McLaren’s next Ultimate Series car confirmed: its 'most extreme road car yet'

Published: 15 November 2017

Next McLaren ‘Ultimate Series’ car
 Company’s ‘most extreme road car yet’
Brutal looks, extraordinary aerodynamics

McLaren Automotive has confirmed its new ‘Ultimate Series’ model will be revealed on 10 December 2017. Arriving in summer 2018, the new car will give the P1 a run for its money as the Woking firm’s most intense road-legal model.

The next model to be introduced as part of the company’s ‘Track 22’ business plan, it’s described as ‘the most extreme, track-concentrated road car McLaren has yet designed.’

It’s not to be confused with the three-seater hypercar codenamed the BP23, also currently in development – that car, due late 2019, will have a more road-oriented, Grand Tourer ethos.

So far McLaren has issued two teaser pictures of the new Ultimate Series car, which can be viewed in this story's gallery. The latest gives a glimpse of the car's narrow tail-lights and integrated air outlets at its rear, while the earlier picture shows a triple exhaust layout. The perspective suggests the exhausts could be pointing upwards – channelling gases over an aerodynamic surface for downforce, maybe?

Ultimate Series designates McLaren’s fastest, most extreme road cars

McLaren currently divides its range into three tiers: the Sports Series (540C, 570S, 570GT), Super Series (720S) and Ultimate Series (the P1 - pictured below - and track-only P1 GTR, neither of which is still in production). The new car will re-ignite the top Ultimate tier in the company’s portfolio.

Although it will be an ‘ultimate track car’, McLaren says the new machine, codenamed P15, will be road-legal. It states, however, that ‘daily usability is being sacrificed to give the most intensive driver experience around a circuit.’ Probably a car better suited to the Nürburgring than to Knightsbridge, then.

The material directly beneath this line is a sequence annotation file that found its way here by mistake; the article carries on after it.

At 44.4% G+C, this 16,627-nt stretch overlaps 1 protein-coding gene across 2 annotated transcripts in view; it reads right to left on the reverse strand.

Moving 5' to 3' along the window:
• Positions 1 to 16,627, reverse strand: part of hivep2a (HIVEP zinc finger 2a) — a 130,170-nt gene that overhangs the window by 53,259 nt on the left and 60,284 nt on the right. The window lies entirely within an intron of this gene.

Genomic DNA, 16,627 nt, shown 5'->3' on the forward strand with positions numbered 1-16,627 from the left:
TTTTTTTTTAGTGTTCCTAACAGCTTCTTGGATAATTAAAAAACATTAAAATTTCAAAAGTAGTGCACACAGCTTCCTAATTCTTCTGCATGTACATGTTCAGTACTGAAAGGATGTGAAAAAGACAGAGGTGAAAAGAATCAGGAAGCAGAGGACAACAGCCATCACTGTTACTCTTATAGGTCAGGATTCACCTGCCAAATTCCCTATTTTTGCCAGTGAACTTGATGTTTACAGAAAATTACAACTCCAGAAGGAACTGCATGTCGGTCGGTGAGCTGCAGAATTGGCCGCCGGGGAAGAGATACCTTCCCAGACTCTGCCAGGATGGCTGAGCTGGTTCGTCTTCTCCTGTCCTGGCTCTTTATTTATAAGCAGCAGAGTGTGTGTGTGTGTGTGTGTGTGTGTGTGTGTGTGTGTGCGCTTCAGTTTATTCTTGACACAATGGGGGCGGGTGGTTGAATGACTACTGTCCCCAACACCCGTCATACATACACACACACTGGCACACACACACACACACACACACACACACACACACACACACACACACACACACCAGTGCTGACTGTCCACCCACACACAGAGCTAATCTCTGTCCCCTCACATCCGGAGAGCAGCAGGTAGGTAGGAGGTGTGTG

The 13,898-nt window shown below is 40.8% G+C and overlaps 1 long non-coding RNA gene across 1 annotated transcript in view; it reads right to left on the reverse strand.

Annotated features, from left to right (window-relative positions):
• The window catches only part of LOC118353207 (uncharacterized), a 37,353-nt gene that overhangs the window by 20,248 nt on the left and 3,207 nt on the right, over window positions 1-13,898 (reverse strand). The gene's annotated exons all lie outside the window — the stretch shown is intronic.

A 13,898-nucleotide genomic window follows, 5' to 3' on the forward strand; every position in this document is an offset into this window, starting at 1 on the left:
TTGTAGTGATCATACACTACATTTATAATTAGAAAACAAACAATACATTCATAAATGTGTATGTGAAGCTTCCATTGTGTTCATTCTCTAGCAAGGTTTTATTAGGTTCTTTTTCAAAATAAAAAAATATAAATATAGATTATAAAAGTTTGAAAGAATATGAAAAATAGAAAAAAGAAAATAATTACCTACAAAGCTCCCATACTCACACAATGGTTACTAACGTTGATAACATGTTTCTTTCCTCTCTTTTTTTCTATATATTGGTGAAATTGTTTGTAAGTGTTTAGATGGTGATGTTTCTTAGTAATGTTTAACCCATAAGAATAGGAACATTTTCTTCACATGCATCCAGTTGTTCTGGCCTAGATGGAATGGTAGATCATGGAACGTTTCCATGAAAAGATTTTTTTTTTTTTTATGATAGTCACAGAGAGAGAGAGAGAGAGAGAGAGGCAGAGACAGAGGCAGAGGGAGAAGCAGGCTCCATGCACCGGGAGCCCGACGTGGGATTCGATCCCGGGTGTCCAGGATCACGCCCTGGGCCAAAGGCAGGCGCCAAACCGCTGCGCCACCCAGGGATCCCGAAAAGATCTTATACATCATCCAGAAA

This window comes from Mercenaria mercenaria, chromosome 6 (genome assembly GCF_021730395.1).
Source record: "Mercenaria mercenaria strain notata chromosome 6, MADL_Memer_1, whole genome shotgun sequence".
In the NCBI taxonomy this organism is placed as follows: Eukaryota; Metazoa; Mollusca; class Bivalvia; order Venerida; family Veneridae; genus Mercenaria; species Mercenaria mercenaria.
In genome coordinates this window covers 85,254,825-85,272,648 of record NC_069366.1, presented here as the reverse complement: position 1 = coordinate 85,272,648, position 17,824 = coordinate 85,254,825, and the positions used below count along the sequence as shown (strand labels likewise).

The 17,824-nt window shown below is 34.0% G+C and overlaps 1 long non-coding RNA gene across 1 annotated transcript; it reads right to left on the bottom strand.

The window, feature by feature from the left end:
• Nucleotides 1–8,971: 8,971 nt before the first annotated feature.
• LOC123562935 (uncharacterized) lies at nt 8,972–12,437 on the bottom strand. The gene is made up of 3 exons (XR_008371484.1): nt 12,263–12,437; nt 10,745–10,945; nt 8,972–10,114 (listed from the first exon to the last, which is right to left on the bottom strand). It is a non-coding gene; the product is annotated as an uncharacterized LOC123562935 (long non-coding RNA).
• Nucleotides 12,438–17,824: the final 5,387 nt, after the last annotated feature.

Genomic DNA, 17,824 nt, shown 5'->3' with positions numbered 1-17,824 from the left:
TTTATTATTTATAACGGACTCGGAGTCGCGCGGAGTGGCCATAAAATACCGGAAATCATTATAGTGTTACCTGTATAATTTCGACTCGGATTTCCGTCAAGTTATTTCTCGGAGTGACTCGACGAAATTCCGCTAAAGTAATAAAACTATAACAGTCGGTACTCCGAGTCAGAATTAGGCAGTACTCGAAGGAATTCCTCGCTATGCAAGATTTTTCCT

McLaren describes the upcoming car’s design as ‘brutal’, and ‘the purest expression yet of the company’s “form follows function” philosophy.’ Expect a shape sculpted primarily by aerodynamics in that case, with as small a frontal area as possible and plenty of downforce-creating ducts and channels.

Debut early in 2018

McLaren says the new car will be publicly revealed in the first quarter of 2018 – that timing could coincide with the Geneva motor show, traditionally held in late February/early March.

While the P1 GTR was conceived as the flagship McLaren track car, the P15 is not a direct P1 replacement. For a start, it's not expected to be a hybrid, but to use an uprated version of an existing McLaren V8 alone.

Company spokespeople suggest that a true P1 successor is unlikely to launch for some time, as it would require a step-change in technology in order to be significantly faster than the car it replaces. Ferrari has intimated something similar about a follow-up to the LaFerrari.

Although McLaren has built a pure EV prototype mule for its own internal testing, the P1 successor won’t be purely electric – despite it being at least five years from production. 

Speaking to CAR’s editor-in-chief Phil McNamara at the 2017 Geneva motor show, McLaren CEO Mike Flewitt said:

‘Frankly I don't see the next generation P1 being EV. We didn't rule it out when we started on the journey but I don't see it having the breadth of capability to be that car. I think that car is more likely to be a super-efficient hybrid in the kind of time frame that we're talking about.’

Such is the rapid evolution of modern tyres, suspension, electronics and powertrain technology that the Porsche 918 Spyder – another member of the 2014 hybrid hypercar triumvirate – has been outpaced in terms of Nurburgring lap times by ‘conventional’, non-hybrid supercars such as the Lamborghini Huracan Performante and Porsche 911 GT2 RS.

The hypercar next wave

Mercedes-AMG’s Project One hypercar launches in 2019, featuring a hybrid powertrain derived directly from the firm’s recent F1 cars.

Aston Martin too is sprinkling a little F1 fairydust on its Valkyrie hypercar launching the same year, designed with help from Grand Prix design genius Adrian Newey and his Red Bull Racing team.

Ferrari traditionally has a gap of close to 10 years between its ultimate supercars - F40-F50-Enzo-LaFerrari - so will no doubt be hard at work behind the scenes but is unlikely to make anything public for a while yet.

Check back on 10 December for the full story on the next ultimate McLaren.

Video twin-test: McLaren P1 vs LaFerrari

By James Taylor

CAR's deputy features editor, automotive design graduate, Radical champ

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